Electronic health records are doing a poor job of capturing mental health diagnoses, visits, specialty care, hospitalizations, medications and other vital data, raising concerns about the potential for medical errors and risks to patient safety.
That’s the finding of an analysis by Boston’s Harvard Pilgrim Health Care Institute, which recently published its results in the Journal of the American Medical Informatics Association.
The study focused on diagnoses, visits, and hospital care for depression and bipolar disorder comparing information available in an EHR for Atrius Health’s Harvard Vanguard Medical Associates (HVMA), a multispecialty practice providing care to about 500,000 patients at more than 25 offices across eastern Massachusetts, with more complete data from insurance claims.
Researchers discovered that patients with depression and bipolar disorder averaged 8.4 and 14 days of outpatient behavioral care per year, respectively. However, 60 percent and 54 percent of this care, respectively, was missing from the EHR because it took place offsite.
In addition, total outpatient care days were 20.5 for those with depression and 25 for those with bipolar disorder, with 45 percent and 46 percent missing, respectively, from the EHR. Further, the EHR missed 89 percent of acute psychiatric services, while study diagnoses were missing from the EHR’s structured event data for 27.3 percent and 27.7 percent of patients, respectively.
“The continuing fragmentation of U.S. healthcare ensures that incomplete clinical data in primary site EHRs is a widespread problem,” concludes the study. “In this research, we found that the lack of integration, interoperability and exchange in U.S. healthcare resulted in a major EHR missing roughly half of the clinical information. Policymakers should put more focus on the quality and utility of health information and ways these can be improved, instead of simply tallying up EHR purchases and supposed capabilities.”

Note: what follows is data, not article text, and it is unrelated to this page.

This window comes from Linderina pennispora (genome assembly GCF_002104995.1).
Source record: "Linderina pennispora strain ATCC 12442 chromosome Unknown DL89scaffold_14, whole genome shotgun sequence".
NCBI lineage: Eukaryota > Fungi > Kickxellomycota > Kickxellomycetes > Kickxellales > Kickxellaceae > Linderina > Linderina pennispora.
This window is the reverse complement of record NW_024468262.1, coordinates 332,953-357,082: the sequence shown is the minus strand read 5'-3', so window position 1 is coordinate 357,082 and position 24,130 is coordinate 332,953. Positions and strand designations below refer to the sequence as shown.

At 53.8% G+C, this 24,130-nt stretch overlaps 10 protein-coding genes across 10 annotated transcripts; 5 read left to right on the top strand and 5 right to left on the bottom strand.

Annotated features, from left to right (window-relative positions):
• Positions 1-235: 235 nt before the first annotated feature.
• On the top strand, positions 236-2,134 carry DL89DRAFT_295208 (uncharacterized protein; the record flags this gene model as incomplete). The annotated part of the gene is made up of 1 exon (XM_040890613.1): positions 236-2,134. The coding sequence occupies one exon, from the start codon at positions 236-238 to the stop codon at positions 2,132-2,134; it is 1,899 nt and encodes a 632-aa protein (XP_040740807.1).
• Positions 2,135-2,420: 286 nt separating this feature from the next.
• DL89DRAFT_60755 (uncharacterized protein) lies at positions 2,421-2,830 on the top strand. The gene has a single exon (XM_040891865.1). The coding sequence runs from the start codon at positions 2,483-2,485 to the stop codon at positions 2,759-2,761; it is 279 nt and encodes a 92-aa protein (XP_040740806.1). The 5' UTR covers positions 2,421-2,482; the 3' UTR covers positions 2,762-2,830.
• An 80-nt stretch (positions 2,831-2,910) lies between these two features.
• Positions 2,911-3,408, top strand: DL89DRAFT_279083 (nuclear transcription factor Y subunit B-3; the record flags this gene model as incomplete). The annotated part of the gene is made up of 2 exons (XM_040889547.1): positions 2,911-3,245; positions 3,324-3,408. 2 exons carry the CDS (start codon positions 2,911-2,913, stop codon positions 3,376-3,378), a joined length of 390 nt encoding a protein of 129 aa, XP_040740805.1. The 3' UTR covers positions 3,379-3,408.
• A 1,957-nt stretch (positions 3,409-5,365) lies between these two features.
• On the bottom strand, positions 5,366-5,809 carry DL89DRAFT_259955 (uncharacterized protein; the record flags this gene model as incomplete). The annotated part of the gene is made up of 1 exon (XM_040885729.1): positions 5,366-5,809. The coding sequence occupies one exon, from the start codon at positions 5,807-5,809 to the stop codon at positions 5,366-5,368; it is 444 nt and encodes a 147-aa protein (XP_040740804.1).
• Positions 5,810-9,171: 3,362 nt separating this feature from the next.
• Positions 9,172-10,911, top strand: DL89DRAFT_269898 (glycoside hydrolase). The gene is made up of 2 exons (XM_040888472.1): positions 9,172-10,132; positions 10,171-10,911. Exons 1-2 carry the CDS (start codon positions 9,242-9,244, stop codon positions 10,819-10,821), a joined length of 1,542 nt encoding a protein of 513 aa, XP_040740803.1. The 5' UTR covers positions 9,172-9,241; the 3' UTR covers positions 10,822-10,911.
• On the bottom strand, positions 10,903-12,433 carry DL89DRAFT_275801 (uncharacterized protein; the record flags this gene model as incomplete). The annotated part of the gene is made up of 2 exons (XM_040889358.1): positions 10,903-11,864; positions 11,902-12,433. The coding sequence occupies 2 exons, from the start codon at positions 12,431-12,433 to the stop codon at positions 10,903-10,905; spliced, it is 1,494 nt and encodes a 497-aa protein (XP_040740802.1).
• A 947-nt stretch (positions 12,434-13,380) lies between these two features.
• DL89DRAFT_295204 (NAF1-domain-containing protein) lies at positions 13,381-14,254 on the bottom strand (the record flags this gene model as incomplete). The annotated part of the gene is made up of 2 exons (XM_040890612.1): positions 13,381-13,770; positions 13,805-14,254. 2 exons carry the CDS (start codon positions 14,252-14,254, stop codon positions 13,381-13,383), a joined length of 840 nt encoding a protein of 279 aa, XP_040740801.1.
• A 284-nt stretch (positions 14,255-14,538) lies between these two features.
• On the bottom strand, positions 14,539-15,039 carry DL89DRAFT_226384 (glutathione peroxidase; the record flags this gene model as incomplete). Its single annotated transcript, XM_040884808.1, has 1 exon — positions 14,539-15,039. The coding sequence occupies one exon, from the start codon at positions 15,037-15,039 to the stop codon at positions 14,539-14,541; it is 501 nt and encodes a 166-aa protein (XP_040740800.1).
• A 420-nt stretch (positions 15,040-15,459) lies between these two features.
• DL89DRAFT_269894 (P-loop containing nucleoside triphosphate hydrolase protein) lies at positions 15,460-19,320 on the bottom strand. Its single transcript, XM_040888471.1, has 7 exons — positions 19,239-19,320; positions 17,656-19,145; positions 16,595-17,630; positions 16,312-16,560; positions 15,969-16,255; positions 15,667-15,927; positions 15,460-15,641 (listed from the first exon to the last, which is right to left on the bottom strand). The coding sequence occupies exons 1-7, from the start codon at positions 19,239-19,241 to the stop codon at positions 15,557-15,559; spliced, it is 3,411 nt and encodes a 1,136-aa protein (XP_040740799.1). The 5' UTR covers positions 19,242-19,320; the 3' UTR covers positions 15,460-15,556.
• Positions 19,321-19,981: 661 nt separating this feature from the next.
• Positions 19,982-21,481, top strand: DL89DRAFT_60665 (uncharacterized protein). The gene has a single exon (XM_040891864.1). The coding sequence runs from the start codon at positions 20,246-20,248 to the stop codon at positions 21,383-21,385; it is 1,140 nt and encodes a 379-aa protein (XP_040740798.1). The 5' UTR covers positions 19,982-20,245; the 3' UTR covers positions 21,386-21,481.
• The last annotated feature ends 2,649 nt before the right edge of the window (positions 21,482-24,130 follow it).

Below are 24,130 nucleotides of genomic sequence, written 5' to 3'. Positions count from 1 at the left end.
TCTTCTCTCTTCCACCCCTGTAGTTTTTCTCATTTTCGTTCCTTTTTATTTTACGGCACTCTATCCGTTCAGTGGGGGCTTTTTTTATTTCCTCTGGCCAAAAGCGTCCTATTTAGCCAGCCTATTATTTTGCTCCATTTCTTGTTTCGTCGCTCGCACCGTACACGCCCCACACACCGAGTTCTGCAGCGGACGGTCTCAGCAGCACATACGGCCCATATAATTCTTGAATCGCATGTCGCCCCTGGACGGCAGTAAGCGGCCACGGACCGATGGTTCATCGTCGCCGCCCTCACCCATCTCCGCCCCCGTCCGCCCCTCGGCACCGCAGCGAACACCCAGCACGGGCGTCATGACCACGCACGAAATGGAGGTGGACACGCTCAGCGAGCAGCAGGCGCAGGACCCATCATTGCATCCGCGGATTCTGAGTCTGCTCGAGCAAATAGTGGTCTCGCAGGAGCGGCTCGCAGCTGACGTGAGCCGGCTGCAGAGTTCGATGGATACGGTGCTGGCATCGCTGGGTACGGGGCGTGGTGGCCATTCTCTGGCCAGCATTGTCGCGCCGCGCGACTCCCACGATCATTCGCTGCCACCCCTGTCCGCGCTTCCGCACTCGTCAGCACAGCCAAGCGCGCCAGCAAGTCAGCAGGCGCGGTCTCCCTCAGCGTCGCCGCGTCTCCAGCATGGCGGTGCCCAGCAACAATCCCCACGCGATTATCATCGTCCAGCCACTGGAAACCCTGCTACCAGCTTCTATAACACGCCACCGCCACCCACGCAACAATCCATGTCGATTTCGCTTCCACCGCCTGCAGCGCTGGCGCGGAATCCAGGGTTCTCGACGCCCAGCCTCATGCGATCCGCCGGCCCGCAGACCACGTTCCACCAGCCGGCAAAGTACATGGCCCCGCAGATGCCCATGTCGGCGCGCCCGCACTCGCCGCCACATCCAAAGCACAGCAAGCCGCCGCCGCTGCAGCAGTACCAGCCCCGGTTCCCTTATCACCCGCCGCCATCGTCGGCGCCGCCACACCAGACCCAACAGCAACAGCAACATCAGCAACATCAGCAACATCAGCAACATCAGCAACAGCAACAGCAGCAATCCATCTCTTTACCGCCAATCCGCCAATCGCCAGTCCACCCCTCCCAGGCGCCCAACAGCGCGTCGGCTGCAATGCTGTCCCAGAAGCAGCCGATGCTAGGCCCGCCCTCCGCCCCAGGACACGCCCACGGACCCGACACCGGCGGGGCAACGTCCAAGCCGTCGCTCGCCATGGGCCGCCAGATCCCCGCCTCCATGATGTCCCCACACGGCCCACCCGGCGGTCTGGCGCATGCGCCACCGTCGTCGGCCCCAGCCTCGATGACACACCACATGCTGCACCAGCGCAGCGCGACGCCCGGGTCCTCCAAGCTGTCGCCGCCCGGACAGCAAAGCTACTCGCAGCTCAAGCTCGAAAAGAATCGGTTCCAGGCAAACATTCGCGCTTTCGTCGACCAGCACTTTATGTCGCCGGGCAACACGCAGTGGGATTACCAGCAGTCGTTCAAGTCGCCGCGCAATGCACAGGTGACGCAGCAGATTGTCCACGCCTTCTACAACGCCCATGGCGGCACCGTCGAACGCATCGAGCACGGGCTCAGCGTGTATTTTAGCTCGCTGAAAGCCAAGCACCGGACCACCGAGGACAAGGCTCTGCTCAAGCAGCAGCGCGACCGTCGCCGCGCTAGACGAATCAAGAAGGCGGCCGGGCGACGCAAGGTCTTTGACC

“Many people talk about EHRs as if they’re somehow complete, but they aren’t,” says Jeanne Madden, PhD, an instructor in Harvard Pilgrim Health Care Institute’s Department of Population Medicine. “Providers only know what happens at their own sites and what actually gets entered into their own EHRs. Insurers, meanwhile, tend to know pretty much the entire picture of the patient’s utilization.”
Madden notes that patients are typically assigned to a primary care provider site, which may have an EHR, but individuals frequently receive specialty care at other locations that do not (and usually cannot) share data with that EHR. Because health insurers maintain claims data on almost all drugs and health services received by a covered population, she contends that insurance claims can validate the completeness of mental healthcare data in provider EHRs.
Still, Madden asserts that behavioral health data is not the only clinical information that is missing from EHRs.
“While behavioral healthcare is unique, it is important to emphasize that our findings demonstrate that the problem of incomplete clinical data in the EHR is not limited to behavioral care,” states the study. “Rates of missing-ness were high among both behavioral events and overall events, both in and outside the hospital. Specialist care of all types is particularly likely to be underrepresented in a primary care EHR. HVMA is a multispecialty provider group; we expect that in many other simpler primary care settings, the extent of missing specialist care in the EHR would be far higher than at HVMA.”
Information relating to mental health or substance use disorders gets greater protection under both federal and state law than most other types of health records. These laws often make it difficult for providers to share records, even when patients want them to have access to their information. However, Madden does not believe that was a factor in the study.
What she says is more likely is that patients see this information as being sensitive and may protect their privacy by deliberately seeking behavioral care at a separate location from their somatic care “out of view” from the EHRs of their primary care providers.
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